Today’s iteration of a longstanding Supreme Court tradition is Stanton v. Sims (per curiam), a qualified immunity decision summarily reversing Judge Reinhardt’s decision in Sims v. Stanton, 706 F.3d 954 (9th Cir. 2013) (Reinhardt, J., joined by Silverman and Wardlaw), a slightly earlier version of which you can find here. For those interested, here is the qualified immunity analysis in the 9th Circuit’s decision:
In a claim for civil damages under § 1983, to avoid the bar of qualified immunity, the plaintiff must show that the officer violated a constitutional right and that the right was “clearly established” at the time of the occurrence. Harlow v. Fitzgerald, 457 U.S. 800, 818, 102 S.Ct. 2727, 73 L.Ed.2d 396 (1982). The determination whether a right was clearly established “must be undertaken in light of the specific context of the case, not as a broad general proposition.” Saucier v. Katz, 533 U.S. 194, 201, 121 S.Ct. 2151, 150 L.Ed.2d 272 (2001). The individual circumstances of the case do not, however, provide a basis for qualified immunity if “the unlawfulness was apparent in light of preexisting law.” Jensen v. City of Oxnard, 145 F.3d 1078, 1085 (9th Cir.1998) (internal citation omitted). “Although earlier cases involving ‘fundamentally similar’ facts can provide especially strong support for a conclusion that the law is clearly established, they are not necessary to such a finding.” Hope v. Pelzer, 536 U.S. 730, 741, 122 S.Ct. 2508, 153 L.Ed.2d 666 (2002). The Supreme Court has made clear that “officials can still be on notice that their conduct violates established law even in novel factual circumstances.” Id. Therefore, the “salient question” is “whether the state of the law” in 2008 gave Stanton “fair warning” that his warrantless entry was unconstitutional. Id.
Contrary to the district court’s findings, a reasonable officer should have known that the warrantless entry into Sims’s front yard violated the Fourth Amendment because clearly established law afforded notice that Sims’s front yard was curtilage and, was therefore, protected to the same extent as her home. Established law also afforded notice that a warrantless entry into a home cannot be justified by pursuit of a suspected misdemeanant except in the rarest of circumstances. Since well before the incident occurred in 2008, Supreme Court law and the precedent of this court had established that, on the basis of the record before us, Stanton’s conduct was clearly unconstitutional.
A front yard has been considered curtilage since 1984 when the Supreme Court decided Oliver v. United States, 466 U.S. at 170, 104 S.Ct. 1735. A front yard enclosed by a six-foot-tall, wooden fence, in which private items are stored and social interactions take place is the paradigmatic example of curtilage and is both “clearly marked” and “easily understood.” Id. at 182 n. 12, 104 S.Ct. 1735. Thus, Stanton should have known that his warrantless entry was presumptively unconstitutional.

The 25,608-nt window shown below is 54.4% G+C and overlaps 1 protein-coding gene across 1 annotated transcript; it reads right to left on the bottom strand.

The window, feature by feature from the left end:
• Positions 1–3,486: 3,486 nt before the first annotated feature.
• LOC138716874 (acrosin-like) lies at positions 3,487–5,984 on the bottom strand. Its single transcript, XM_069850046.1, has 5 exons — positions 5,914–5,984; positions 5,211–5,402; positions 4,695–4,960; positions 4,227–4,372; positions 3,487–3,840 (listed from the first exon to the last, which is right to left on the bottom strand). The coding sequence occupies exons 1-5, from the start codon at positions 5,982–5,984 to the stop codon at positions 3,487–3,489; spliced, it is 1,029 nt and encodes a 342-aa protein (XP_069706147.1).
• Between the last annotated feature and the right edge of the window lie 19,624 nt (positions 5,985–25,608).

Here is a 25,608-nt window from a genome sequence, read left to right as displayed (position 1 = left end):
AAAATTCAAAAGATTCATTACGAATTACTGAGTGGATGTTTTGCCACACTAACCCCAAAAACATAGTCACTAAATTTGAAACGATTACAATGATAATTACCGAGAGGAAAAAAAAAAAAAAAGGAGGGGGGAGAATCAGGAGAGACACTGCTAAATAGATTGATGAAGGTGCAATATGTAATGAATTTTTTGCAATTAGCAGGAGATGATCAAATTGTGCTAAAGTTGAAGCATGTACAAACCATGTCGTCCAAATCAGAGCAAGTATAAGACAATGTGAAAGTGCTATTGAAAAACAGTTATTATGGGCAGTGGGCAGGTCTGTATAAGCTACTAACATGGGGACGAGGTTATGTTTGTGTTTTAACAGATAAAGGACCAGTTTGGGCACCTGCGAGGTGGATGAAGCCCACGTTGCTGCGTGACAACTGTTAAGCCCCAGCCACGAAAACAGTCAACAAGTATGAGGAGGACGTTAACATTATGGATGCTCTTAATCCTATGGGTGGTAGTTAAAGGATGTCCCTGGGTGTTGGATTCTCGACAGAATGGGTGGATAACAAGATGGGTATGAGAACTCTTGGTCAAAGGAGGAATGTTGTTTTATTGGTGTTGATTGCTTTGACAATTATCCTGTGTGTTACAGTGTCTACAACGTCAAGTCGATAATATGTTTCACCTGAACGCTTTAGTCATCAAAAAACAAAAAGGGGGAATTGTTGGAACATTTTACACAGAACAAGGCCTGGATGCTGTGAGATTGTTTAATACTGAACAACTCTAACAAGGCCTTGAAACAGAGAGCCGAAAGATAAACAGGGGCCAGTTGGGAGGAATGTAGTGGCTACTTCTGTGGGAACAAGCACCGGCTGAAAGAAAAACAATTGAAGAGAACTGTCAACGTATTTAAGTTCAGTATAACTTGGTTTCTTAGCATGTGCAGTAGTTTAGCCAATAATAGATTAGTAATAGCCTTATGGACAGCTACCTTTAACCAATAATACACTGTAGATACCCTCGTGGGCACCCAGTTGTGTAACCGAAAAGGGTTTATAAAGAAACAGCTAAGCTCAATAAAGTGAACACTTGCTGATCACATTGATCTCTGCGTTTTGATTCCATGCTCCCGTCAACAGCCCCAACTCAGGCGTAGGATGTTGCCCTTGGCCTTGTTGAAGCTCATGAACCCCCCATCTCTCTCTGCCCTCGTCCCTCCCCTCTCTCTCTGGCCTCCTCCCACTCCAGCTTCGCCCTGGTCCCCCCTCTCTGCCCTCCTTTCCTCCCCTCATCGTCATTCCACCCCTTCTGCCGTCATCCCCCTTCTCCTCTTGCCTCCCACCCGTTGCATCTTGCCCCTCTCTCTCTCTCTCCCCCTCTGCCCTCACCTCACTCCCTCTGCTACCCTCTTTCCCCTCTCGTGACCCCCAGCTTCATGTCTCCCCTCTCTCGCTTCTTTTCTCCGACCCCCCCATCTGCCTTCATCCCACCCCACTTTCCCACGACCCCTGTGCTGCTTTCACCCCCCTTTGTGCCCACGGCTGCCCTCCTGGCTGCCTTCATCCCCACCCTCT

This presumption may be overcome only by circumstances justifying either an exigency or emergency exception. Stanton attempts to show exigent circumstances by pointing to the risk that Patrick might escape. It should have been clear to Stanton, however, from Supreme Court and Ninth Circuit decisions that law enforcement actions involving a misdemeanor offense will rarely, if ever, justify a warrantless entry. Welsh, 466 U.S. at 750, 104 S.Ct. 2091 (clearly established since 1984); Johnson, 256 F.3d at 908 (clearly established since 2001). That Welsh leaves open the possibility for a “rare” exception to this rule does not mean that the rule was not clearly established at the time and does not change our qualified immunity analysis. Here, nothing in the record suggests that this case was “rare” in any respect.
Stanton also contends that the emergency exception justified his warrantless entry by asserting that he feared for his safety. The circumstances of this case belie the reasonableness of that fear. The non-serious nature of the underlying offense, failure to heed an officer’s command, precludes us from finding, on the record before us, that an emergency exception*965 was applicable. LaLonde, 204 F.3d at 958 (clearly established since 2000). So, too, does the lack of any reasonable basis for any specific concern that the individuals involved were likely to engage in any act of violence. Accordingly, Stanton is not entitled to qualified immunity.